There was a time when the college football world stopped whenever Miami-Florida (4-1) and Notre Dame (4-0, No. 11 Don Best Linemakers Poll) got together. Although the series has been on hiatus for almost two decades, emotions can still run high whenever the Hurricanes and Fighting Irish step on to the field.
But after facing off just once – at the Sun Bowl two years ago, when Notre Dame beat Miami 33-17 – since 1990, the regular-season portion of this series resumes on Saturday at the not-so-neutral venue of Chicago’s Soldier Field, in the Fighting Irish’s backyard.
A quick check of the Don Best college football odds screen notes the Irish as solid 14-point favorites at the majority of Las Vegas sports books, with the ‘total’ hovering between 53½ and 54. Kickoff time on Saturday will be 7:30 p.m. (ET) with NBC providing the national TV coverage. As usual, the ever-versatile Tom Hammonds will make the short trip from his Kentucky home to provide the play-by-play.
The boiling point of the Miami-Notre Dame rivalry came in the 1980s, but in fact the Hurricanes and Irish have been rolling around on the gridiron for a lot longer. The series dates to the 1950s before becoming a fixture on the schedule of both schools between 1971-90. The Domers hold a 16-7-1 all-time edge in the series.
That “one” on the tie side was a memorable game in one of the earlier encounters at the end of the 1965 season, the second year for both Miami’s Charlie Tate and Notre Dame's Ara Parseghian and only the third all-time meeting between the schools. The teams engaged in a defensive war for the ages at the old Orange Bowl, with the 'Canes unable to move their offense behind star RB Pete Banaszak, and the Irish limited on attack because QB Bill Zloch couldn’t hit the broad side of a barn with his passes. The final score was 0-0.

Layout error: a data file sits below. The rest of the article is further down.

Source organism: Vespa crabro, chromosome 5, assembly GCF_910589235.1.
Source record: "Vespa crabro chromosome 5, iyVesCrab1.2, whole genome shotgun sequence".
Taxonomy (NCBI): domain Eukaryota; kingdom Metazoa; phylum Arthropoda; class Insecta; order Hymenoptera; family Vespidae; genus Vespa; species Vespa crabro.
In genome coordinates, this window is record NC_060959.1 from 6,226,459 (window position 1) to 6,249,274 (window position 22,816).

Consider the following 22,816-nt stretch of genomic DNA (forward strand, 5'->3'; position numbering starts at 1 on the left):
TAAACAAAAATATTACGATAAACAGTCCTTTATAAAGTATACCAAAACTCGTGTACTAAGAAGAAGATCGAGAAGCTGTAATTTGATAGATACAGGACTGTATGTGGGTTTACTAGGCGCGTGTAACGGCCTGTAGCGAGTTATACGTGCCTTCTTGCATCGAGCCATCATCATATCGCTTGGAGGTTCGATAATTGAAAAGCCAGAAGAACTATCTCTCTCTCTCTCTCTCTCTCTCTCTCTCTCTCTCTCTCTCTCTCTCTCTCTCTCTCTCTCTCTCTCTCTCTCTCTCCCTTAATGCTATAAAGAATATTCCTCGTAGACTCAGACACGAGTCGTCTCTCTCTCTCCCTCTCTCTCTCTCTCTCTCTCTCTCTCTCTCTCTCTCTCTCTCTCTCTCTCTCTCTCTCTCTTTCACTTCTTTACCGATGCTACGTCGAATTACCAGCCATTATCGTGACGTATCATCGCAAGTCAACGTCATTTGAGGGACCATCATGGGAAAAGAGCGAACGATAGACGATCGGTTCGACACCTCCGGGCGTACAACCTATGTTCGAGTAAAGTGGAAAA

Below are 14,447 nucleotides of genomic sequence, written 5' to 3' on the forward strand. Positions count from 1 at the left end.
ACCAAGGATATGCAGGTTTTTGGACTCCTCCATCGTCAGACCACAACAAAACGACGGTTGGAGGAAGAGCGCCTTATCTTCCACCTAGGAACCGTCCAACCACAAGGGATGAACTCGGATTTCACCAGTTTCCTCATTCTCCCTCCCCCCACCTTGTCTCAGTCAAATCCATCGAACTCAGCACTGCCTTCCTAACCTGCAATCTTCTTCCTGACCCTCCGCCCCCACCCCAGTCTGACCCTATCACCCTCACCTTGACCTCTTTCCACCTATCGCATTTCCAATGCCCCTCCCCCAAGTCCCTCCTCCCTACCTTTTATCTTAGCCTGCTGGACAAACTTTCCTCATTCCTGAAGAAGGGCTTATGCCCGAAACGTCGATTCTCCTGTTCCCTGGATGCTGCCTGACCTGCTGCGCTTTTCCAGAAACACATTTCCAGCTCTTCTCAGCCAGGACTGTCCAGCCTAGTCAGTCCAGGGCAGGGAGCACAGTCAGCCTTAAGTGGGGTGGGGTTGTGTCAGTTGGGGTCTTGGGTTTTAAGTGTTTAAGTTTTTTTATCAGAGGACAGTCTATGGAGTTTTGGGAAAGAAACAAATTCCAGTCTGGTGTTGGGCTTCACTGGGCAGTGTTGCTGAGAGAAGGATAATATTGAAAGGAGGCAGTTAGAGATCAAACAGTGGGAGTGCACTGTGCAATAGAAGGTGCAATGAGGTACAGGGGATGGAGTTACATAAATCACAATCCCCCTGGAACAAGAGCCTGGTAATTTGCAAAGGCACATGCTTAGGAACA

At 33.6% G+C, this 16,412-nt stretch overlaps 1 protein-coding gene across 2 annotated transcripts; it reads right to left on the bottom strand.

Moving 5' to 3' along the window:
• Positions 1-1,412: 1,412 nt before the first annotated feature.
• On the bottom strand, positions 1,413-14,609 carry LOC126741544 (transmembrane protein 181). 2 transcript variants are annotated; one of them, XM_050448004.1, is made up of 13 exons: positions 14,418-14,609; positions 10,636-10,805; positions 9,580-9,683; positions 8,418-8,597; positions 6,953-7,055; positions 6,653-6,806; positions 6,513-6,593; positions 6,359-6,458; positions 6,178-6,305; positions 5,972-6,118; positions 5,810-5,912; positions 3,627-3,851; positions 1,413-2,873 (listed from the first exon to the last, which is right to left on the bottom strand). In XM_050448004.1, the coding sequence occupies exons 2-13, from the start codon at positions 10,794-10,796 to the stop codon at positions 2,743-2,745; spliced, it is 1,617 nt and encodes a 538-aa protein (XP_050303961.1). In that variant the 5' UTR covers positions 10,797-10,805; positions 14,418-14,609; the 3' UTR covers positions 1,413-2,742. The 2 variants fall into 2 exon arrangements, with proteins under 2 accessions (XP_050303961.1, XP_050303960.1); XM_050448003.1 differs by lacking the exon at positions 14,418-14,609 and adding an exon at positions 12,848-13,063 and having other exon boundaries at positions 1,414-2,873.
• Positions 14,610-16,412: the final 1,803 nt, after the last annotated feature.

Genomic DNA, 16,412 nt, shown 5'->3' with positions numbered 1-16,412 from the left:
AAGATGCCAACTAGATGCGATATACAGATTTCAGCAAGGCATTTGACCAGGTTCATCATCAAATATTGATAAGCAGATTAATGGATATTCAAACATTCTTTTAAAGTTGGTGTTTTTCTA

Notre Dame brought a 7-2 side and a jazzed-up “O” featuring QB Terry Hanratty into the Orange Bowl two years later for the regular-season finale which, like in 1965, was also a de facto bowl game for the Irish, who in those years (in fact for 44 years) didn’t accept bowl invitations. The ‘67 affair was more lively than the game two years earlier, and was played in front of a record Orange Bowl crowd, which rocked the big stadium when the hometown Hurricanes forged a 16-10 halftime lead on a pair of TDs generated by QB David Olivo.
The Irish, flustered in the first half by Miami's Ted “Mad Stork” Hendricks-led defense, finally surged ahead in the second half and were up 24-16 after Bob Gladieaux’s 10-yard TD run in the fourth quarter, but had to hang on for dear life as Miami cut the deficit to two with three minutes remaining before failing on a 2-point conversion that could have tied the game. The Irish survived, 24-22.
The series took a definite turn in Miami’s direction in the 1980s after a season-ending 37-15 romp in 1981 engineered by 'Cane QB Jim Kelly. Two years later, Miami, behind RS frosh QB Bernie Kosar, rolled to a 20-0 win at the Orange Bowl (Notre Dame’s first shutout loss since 1978) en route to an eventual national title. And in the 1985 renewal at the Orange Bowl, Jimmy Johnson’s 'Canes humiliated the Irish, 58-7, effectively ending the uneventful five-season run of Gerry Faust as Notre Dame’s head coach.